October/November 2011

FOCUS Partnership

Employers Focus on Common Goals
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Major IBEW employers took the podium at the 38th International Convention to discuss the state of their relationships with the union and its members.

Says International President Edwin D. Hill, "The IBEW always works to build productive relationships with our employers. We welcome frank discussion and even constructive criticism from corporate leaders who bargain in good faith and reject the one-sided approach of their peers at companies like Verizon and Comcast."


NECA President Rex Ferry:
Joint Strategy and Action Needed

Rex Ferry, national president of the National Electrical Contractors Association, a former journeyman and job steward in Warren, Ohio, Local 573 recounted, how he built a successful contracting business with skilled IBEW labor.

"We [contractors and electricians] enjoyed the American Dream," said Ferry. "We were able to buy homes, have good health care insurance, retirement plans, good transportation."

While the IBEW and NECA have endured "tough issues and tough negotiations," said Ferry, new realities in the marketplace now call for joint strategy and action.

After showing a YouTube video featuring a 15-story hotel being erected in China in mere days, Ferry said: "I, like you in this room, used to think that we [the electrical construction sector] were import-proof." But, with prefab construction and building information modeling, said Ferry, the day has come when whole buildings can be outsourced. He pointed to China's growing influence in the Panama Canal Zone, where shipping channels are being doubled in size to allow for wider cargoes, including sections of buildings.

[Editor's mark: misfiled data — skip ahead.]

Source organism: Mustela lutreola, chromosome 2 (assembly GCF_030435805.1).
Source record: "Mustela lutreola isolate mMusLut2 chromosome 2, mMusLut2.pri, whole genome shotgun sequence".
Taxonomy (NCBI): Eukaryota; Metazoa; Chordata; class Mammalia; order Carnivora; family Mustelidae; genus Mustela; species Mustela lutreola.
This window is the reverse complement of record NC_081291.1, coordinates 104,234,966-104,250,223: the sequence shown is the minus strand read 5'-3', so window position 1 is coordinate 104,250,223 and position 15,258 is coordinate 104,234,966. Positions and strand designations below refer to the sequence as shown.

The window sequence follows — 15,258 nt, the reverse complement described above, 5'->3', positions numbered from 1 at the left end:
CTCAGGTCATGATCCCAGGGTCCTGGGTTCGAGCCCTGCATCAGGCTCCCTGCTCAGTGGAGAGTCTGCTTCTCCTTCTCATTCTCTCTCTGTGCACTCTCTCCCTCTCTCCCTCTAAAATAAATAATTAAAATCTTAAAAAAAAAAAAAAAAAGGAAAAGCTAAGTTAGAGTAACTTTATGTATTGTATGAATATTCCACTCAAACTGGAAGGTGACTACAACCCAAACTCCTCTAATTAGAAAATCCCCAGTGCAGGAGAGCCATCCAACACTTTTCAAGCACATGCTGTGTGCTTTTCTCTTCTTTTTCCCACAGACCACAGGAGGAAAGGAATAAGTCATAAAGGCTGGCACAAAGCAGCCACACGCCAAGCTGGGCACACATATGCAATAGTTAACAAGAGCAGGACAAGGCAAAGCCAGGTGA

Rather than ignoring this challenge, Ferry called on IBEW locals to work with contractors to enter the prefab construction sector by training more members in BIM and developing an export strategy to send high-quality U.S.-made buildings through the Panama Canal, competing with China.

"I know that you are thinking, ‘Here we go again—givebacks,'" said Ferry. "No it's not about givebacks. It's about dealing with the change that we need to survive." Some local unions are paying attention.

Joan Fultz, a 34-year Dayton, Ohio, Local 82 member, has gained extensive experience in 3D building information modeling which she applied on one of the nation's most widely-watched prefab projects, a large hospital. She says,

"I was skeptical myself when we first started pre-fabbing about 10 years ago," says Fultz, who worried about the impact on the number of journeymen and apprentices who would be called out. Her concerns were quickly answered as she saw the potential for jobs to be finished quicker, increasing the competitiveness of her employer, freeing workers up to begin new phases or entirely new projects.

Delegates passed a resolution underscoring the importance of the NECA-IBEW relationship. They also approved resolutions calling for: the continuation of the Code of Excellence and support for IBEW/NECA programs, including the IBEW/NECA 401(k) Plan, the IBEW/NECA Diversified Underwritten Real Estate Fund and the IBEW/NECA Family Medical Care Plan.

Rex Ferry, national president of the National Electrical Contractors Association

CBS V.P. Harry Isaacs:
IBEW Leadership is Strong

Harry Isaacs, an executive vice president for labor relations at CBS, praised the productive collective bargaining relationship between the company and IBEW broadcasting branch locals.